For one full minute I want you to sit down (preferably in silence) and think about what you have accomplished in your career thus far.
Now ask yourself, “Is my life any more meaningful?” If the answer is yes, you’re luckier than many people I know.
Recently, I’ve been talking with a lot of people who are experiencing the same situation: good job + good pay + good title = still not happy.
Many have admitted that they’re lucky to have good paying jobs with fancy titles but at the end of the day, they’re feeling uninspired, unhappy. The mental pendulum of guilt swings back and forth. I should be grateful… but I’m not… to and fro… the emotions go.
This is what happened to Casey Miller who, by all accounts, seemed to have it all: a good education, a good career and a good life. After graduating from Harvard with two degrees, Casey built a successful company that turns garbage into energy. He made money, was able to travel the world, acquired stuff, but still he felt empty.
“By most accounts, I was what I thought success should look like. Yet I was not any happier. And my life was certainly not any more meaningful. Like many people of my generation, I was stuck between the allure of capitalism and the painful realization that more does not mean better. I felt empty, even though my life was surrounded by wonderful places, experiences, and things,” Casey admits.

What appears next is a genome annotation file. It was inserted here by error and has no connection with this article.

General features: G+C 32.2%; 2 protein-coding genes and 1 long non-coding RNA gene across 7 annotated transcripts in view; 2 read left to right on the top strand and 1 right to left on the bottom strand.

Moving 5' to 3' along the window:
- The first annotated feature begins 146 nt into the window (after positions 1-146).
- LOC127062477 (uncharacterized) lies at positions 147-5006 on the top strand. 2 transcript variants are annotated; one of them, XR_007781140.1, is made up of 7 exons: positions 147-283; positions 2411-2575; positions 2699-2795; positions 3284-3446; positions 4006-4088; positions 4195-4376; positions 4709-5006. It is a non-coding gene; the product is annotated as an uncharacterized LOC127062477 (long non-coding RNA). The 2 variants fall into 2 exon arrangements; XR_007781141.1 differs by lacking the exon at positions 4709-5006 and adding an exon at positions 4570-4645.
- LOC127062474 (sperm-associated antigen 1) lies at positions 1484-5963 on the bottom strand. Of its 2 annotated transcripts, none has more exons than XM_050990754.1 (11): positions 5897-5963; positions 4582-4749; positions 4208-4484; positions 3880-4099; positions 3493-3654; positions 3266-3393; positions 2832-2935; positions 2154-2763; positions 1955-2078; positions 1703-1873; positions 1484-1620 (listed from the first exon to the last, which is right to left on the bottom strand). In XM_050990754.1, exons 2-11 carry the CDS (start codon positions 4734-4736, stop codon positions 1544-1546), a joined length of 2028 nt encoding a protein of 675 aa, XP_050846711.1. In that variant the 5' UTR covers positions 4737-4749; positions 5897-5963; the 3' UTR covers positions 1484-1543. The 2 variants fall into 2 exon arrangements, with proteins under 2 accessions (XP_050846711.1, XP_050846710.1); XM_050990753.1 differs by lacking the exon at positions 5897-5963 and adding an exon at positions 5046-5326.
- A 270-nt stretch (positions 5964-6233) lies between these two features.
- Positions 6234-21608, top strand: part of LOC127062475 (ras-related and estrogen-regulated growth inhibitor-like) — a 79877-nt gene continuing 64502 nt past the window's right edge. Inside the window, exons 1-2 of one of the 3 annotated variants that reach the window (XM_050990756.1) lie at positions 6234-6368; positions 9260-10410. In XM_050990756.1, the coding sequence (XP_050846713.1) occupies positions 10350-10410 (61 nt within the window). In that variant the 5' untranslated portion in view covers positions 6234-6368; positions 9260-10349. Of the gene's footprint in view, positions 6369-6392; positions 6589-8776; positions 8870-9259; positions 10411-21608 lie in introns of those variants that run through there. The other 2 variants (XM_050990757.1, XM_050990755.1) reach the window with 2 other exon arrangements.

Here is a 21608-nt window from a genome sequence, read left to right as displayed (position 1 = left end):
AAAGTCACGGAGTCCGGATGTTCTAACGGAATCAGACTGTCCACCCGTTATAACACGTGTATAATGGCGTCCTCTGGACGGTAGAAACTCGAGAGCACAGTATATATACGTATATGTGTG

So he quit and moved to San Francisco (partly for love), but then he was dumped. He then couldn’t find a job and fell into depression.
Several conversations ensued. Casey told everyone that he was going to do something he was very afraid of: ride a bike (he hadn’t ridden a bike since elementary school) across the country — from Oregon to Massachusetts and along the way ask people some simple questions that delved deeper into the journey of finding meaning: What inspires you? Are you doing it now? Why not? His journey was aptly named “Socrates Spoke”:
Taking this risk helped him get the wheels of inspiration turning and, for once, Casey says he “found his meaning of life” and is now empowered to use his experience to help others discover what matters most to them. He’s even created a website (CaseyAdamMiller.com) to inspire people to live the truest, biggest, most meaningful lives possible.
Socrates once said, “An unexamined life is not worth living.” Casey read this, listened and is riding high on these words of wisdom.
If you’re feeling unfulfilled, make a list of what you can do to find meaning.
1. Many people say, “I can’t quit my job.” However, you can spend a little bit of time outside of your work to engage in a hobby or passion project that enlivens you.
2. What would excite you out of bed in the morning? Take baby steps doing what brings you joy. Check out Casey’s website for inspiration: CaseyAdamMiller.com
3. Stop talking about it. Do it now. This was the best advice several mentors gave me when I wanted to leave my TV career and pursue my nonprofit GoInspireGo.com